As Civil War sesquicentennial observances come to an end, the event will feature two special matches. The first is an intercollegiate artillery match between several schools including Virginia Tech and Slippery Rock University. Cannon crews from each school will compete under the supervision of N-SSA artillery units who will conduct a School of the Piece before the match.

The second event will be the inaugural “Traditional Musket Match.” Its purpose is to encourage competition by authentically dressed shooters with unaltered Civil War firearms, using period paper cartridge ammunition.

The National includes competitions for authenticity of Civil War period military and civilian dress, period music, lectures and sutlers. Public admission is free. For information, visit

CVBT Annual Meeting
FREDERICKSBURG, Va. — The Central Virginia Battlefields Trust (CVBT) annual meeting begins Friday, May 22, with an afternoon tour, evening banquet with silent auction and guest speaker William C. Davis.

Bob Krick will lead a Saturday morning tour to sites around Fredericksburg where Confederates are buried. The afternoon tour will be in Caroline County. Sunday tours will be to sites that CVBT has preserved.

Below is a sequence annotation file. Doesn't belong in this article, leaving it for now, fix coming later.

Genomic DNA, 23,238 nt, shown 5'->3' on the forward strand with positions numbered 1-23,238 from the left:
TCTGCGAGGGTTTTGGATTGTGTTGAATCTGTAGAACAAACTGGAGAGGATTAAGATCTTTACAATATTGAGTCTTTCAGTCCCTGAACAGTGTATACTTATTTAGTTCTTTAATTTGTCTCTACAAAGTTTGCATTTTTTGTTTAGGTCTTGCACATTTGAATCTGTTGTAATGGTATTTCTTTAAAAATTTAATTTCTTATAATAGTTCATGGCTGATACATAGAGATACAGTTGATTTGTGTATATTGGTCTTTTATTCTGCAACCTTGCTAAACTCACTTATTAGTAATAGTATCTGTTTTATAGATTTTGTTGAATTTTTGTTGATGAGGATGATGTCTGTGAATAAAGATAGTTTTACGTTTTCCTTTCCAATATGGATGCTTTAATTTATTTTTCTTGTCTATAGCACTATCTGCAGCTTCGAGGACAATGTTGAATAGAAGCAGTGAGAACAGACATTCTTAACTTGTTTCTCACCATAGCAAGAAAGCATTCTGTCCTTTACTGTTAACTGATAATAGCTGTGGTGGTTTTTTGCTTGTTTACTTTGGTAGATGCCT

Information is at and

Harpers Ferry Falcons
HARPERS FERRY, W.Va. — A pair of Peregrine falcons is attempting to nest on the cliff face of Maryland Heights in Harpers Ferry National Historical Park. Park and U.S. Fish and Wildlife staff have observed the falcons building what appears to be a nest on the cliff face to the left of the old Mennen’s sign.

To protect the nesting birds from inadvertent disturbance or harassment, areas in and around the cliff face were closed April 10 to all visitor use, including climbing activities.

These areas will remain closed until approximately five weeks after the chicks take their first flights, expected to be around mid-August.

Information on the closed area will be posted at the Park Information Center, Visitor Center, park website and social media sites. For more information call (304) 535-6029.

Atlanta Book Award
ATLANTA, Ga. — The Atlanta Civil War Round Table has selected Timothy B. Smith’s Shiloh: Conquer or Perish as the winner of its 27th annual Richard B. Harwell Book Award.